By CCN.com: The developers of the Sirin Labs Finney have created for themselves a monumental task. Not only do they desire to break into the fiercely-competitive smartphone market, but they also aim to spearhead cryptocurrency’s transformation from a niche curiosity into a mainstream financial instrument.
After raising nearly $150 million for its Israeli creator during the initial coin offering (ICO) boom of 2017, does the Finney achieve this lofty goal? Perhaps more pertinently, does it have any chance of competing with the unexpectedly crypto-friendly Samsung Galaxy S10?
Read on to find out.
When Sirin Labs debuted the Finney last year at a launch event in Barcelona, representatives touted it as a solution to both grizzled bitcoin bear market veterans and crypto newbies alike.
Seeking to test the Finney on both of those demographics, my wife, who shares my ideological affinity for bitcoin but has no experience using it, was kind enough to help me test and provide a crypto novice’s perspective on the device. Both of us currently carry variants of the Samsung Galaxy S6 (yes, s-i-x), so keep that in mind when we discuss the phone’s performance and rave about its ability to hold a charge for more than three hours.
The Finney’s key selling point is its integrated hardware wallet, which is located on a “safe screen” that slides out of the top of the phone. Here, private keys remain isolated from the device’s operating system, ensuring that funds remain secure even if the phone become infected with malware.
I found the safe screen difficult to open and altogether unwieldy, though my wife didn’t seem to mind that it took two hands to open it. She did say that it reminded her of John Travolta’s cell phone in “Swordfish,” so I’m not sure which criticism is worse.
In any case, she did encounter difficulty when actually using the safe screen to enter her wallet password and restore her wallet “seeds,” as she called them.
Since the safe screen is too small for a keyboard, you must scroll through the alphanumeric characters and select them individually. Her password was only four characters long, and even that seemed like a chore to enter.
What makes this even more frustrating is that the scroll button is directly beside the delete key, which you will inevitably mash when trying to quickly type in your password.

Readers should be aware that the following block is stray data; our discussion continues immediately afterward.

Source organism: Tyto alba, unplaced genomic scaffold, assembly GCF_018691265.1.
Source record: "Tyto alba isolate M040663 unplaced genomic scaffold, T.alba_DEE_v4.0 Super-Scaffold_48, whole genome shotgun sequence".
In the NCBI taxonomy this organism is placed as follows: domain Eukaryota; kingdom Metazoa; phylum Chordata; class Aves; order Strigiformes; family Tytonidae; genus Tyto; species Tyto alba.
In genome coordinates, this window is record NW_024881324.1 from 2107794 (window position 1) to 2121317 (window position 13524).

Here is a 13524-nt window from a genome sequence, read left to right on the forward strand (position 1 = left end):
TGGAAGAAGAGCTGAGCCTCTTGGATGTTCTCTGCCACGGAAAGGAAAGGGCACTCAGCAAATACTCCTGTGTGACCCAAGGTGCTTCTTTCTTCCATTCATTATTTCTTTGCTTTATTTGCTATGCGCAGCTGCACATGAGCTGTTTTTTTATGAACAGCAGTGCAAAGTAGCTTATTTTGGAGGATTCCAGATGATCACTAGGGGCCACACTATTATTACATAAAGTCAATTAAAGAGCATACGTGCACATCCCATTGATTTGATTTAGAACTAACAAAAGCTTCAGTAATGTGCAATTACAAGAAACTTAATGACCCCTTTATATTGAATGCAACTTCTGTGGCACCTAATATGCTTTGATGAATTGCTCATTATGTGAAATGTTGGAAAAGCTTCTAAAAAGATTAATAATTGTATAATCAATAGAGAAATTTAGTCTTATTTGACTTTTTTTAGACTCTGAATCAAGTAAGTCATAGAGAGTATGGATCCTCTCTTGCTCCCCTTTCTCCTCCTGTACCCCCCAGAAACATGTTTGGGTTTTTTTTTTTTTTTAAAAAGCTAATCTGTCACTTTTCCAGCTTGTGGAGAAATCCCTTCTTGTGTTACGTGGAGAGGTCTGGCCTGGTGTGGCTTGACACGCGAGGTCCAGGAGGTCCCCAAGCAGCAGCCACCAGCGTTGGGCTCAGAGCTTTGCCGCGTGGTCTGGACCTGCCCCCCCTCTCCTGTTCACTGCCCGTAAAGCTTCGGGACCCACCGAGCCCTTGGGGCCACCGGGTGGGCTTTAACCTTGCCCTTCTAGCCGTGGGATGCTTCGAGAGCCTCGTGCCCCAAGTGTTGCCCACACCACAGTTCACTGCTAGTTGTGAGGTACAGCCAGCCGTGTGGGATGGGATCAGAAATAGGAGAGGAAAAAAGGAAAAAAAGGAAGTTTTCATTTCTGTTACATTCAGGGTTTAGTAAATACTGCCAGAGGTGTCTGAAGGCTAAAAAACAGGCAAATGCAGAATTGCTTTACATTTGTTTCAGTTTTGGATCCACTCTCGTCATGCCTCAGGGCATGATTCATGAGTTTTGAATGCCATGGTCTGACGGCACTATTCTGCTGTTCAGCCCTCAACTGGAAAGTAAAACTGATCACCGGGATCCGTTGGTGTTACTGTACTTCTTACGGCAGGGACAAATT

Once your wallet is set up, you can fund it with ethereum (or any other supported cryptocurrency) and then head over to the Finney’s on-device decentralized application (dApp) store, called the dCENTER.
The dCENTER could be a major selling point, except that almost no one actually uses dApps, and the Finney only supports a handful of titles anyway. The Decentraland dApp, which is featured on the device, doesn’t even offer mobile support.
That’s not a dealbreaker, though, because we all know what cryptocurrency is really about: lambos. To that end, the dCENTER offers users two ways to earn crypto tokens.
During last year’s Finney launch event in Barcelona, co-CEO Moshe Hogeg spent a surprisingly considerable amount of time touting the dCENTER’s airdrops and “learn and earn feature,” through which crypto startups can bribe users to watch video advertisements and/or directly airdrop funds into their Finney wallets. He said that the device would come with $300 worth of incentives at launch and predicted that the device would eventually pay for itself as users claimed future airdrops.
At the time, I imagined that this would create serious headaches for crypto investors come tax time and provide a veritable buffet for the audit-happy IRS.
However, the device I reviewed only had two token airdrops that could be claimed, as well as two “learn and earn” opportunities. It’s possible that the options were limited since it was a review device, but I had specifically requested a sealed box so that I could test the “new user” experience.
Together, these airdrops and ads netted me about $5 in tokens.
The upshot was that I was forced to watch this video, which ranks among the most bizarre ads for an initial coin offering that I have ever seen. It’s seven minutes long, but I couldn’t peel my eyes away.
Ideally, users would be able to trade these airdropped cryptocurrency tokens in the Finney wallet’s native token conversion service, which allows users to exchange assets from within the wallet. Unfortunately, this service – which requires KYC verification – only supports a few assets since Sirin Labs is the liquidity provider.
All in all, the dCENTER proved to be a huge disappointment, and the $20 worth of ethereum that I used to fund the wallet is still sitting there, though at least the recent crypto market run has pumped its value up to $25.
Now on to the basics.
The Finney is, to put it simply, large.